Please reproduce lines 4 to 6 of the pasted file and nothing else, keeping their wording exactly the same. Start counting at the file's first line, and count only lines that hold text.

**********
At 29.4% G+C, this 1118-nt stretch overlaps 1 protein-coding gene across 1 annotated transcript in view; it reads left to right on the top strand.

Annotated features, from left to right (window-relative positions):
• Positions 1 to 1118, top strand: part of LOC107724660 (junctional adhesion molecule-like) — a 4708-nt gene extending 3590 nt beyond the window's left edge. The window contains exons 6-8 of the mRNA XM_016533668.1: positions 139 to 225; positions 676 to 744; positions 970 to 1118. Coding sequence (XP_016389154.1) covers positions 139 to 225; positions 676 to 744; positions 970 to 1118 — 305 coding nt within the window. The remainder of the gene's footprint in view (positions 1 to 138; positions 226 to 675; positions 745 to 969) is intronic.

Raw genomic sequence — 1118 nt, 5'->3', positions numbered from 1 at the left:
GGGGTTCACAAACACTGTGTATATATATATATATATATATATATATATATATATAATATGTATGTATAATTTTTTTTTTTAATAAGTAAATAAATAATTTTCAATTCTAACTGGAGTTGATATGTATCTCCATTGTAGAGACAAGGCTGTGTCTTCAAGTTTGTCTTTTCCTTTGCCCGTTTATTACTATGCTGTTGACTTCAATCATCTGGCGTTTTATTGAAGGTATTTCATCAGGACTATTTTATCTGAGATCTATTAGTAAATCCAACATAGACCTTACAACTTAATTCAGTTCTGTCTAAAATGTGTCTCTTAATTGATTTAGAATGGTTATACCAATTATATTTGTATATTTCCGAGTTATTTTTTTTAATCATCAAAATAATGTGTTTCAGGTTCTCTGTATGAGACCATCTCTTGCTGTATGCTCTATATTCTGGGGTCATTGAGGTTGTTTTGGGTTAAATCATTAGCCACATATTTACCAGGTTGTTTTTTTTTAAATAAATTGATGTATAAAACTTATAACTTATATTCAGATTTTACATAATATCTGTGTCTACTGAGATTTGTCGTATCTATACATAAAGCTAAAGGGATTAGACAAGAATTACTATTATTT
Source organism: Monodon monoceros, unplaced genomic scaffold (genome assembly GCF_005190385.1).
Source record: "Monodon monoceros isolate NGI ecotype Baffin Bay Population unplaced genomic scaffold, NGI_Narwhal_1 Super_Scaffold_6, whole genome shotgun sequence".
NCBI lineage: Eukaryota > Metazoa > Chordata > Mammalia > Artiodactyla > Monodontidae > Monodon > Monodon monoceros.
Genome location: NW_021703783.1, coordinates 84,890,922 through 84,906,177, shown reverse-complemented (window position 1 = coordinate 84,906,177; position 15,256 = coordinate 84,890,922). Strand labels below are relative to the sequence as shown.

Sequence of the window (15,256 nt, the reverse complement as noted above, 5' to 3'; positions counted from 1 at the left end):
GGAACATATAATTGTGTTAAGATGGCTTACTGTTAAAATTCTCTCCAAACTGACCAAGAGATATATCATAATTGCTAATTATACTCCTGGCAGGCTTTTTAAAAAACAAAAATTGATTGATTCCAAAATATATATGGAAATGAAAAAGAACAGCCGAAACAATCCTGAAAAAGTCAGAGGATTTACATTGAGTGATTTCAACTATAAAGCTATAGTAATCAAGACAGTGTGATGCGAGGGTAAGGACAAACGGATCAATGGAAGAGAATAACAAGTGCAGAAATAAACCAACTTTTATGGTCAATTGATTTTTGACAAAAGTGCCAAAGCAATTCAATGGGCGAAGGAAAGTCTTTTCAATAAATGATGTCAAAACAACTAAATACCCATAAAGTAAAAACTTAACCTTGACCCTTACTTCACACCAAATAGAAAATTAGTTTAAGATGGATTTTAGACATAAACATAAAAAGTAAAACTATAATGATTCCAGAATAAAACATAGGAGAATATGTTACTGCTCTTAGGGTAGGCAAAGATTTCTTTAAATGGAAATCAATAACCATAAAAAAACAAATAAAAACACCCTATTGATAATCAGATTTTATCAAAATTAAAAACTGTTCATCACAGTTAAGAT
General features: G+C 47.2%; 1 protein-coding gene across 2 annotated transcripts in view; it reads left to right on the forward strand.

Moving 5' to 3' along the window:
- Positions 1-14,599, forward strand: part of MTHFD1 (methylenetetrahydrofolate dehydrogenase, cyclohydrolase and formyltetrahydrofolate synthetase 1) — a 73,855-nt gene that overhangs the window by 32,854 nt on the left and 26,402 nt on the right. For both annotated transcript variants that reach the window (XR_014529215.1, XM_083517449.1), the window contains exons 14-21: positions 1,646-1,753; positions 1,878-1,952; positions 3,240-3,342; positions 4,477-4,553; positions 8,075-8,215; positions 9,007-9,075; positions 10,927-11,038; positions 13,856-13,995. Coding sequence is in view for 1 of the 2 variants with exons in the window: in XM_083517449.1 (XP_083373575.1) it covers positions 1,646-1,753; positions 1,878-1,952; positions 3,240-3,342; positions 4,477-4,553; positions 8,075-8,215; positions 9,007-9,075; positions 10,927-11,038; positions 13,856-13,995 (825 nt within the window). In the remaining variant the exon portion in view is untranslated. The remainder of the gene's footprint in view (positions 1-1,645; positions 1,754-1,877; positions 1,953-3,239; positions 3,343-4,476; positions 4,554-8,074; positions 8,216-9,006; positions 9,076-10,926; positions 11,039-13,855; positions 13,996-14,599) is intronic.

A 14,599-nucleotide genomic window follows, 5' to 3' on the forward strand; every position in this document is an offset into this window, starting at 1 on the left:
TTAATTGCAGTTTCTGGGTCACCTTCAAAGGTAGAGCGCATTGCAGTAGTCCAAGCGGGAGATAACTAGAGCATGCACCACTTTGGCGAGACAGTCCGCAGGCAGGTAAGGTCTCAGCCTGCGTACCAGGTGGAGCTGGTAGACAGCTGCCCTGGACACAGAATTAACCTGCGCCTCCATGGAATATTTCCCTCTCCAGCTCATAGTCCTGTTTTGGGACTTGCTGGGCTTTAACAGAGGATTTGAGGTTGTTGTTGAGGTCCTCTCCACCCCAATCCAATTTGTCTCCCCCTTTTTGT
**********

Raw genomic sequence — 1118 nt, 5'->3', positions numbered from 1 at the left:
GGGGTTCACAAACACTGTGTATATATATATATATATATATATATATATATATATAATATGTATGTATAATTTTTTTTTTTAATAAGTAAATAAATAATTTTCAATTCTAACTGGAGTTGATATGTATCTCCATTGTAGAGACAAGGCTGTGTCTTCAAGTTTGTCTTTTCCTTTGCCCGTTTATTACTATGCTGTTGACTTCAATCATCTGGCGTTTTATTGAAGGTATTTCATCAGGACTATTTTATCTGAGATCTATTAGTAAATCCAACATAGACCTTACAACTTAATTCAGTTCTGTCTAAAATGTGTCTCTTAATTGATTTAGAATGGTTATACCAATTATATTTGTATATTTCCGAGTTATTTTTTTTAATCATCAAAATAATGTGTTTCAGGTTCTCTGTATGAGACCATCTCTTGCTGTATGCTCTATATTCTGGGGTCATTGAGGTTGTTTTGGGTTAAATCATTAGCCACATATTTACCAGGTTGTTTTTTTTTAAATAAATTGATGTATAAAACTTATAACTTATATTCAGATTTTACATAATATCTGTGTCTACTGAGATTTGTCGTATCTATACATAAAGCTAAAGGGATTAGACAAGAATTACTATTATTT
Source organism: Monodon monoceros, unplaced genomic scaffold (genome assembly GCF_005190385.1).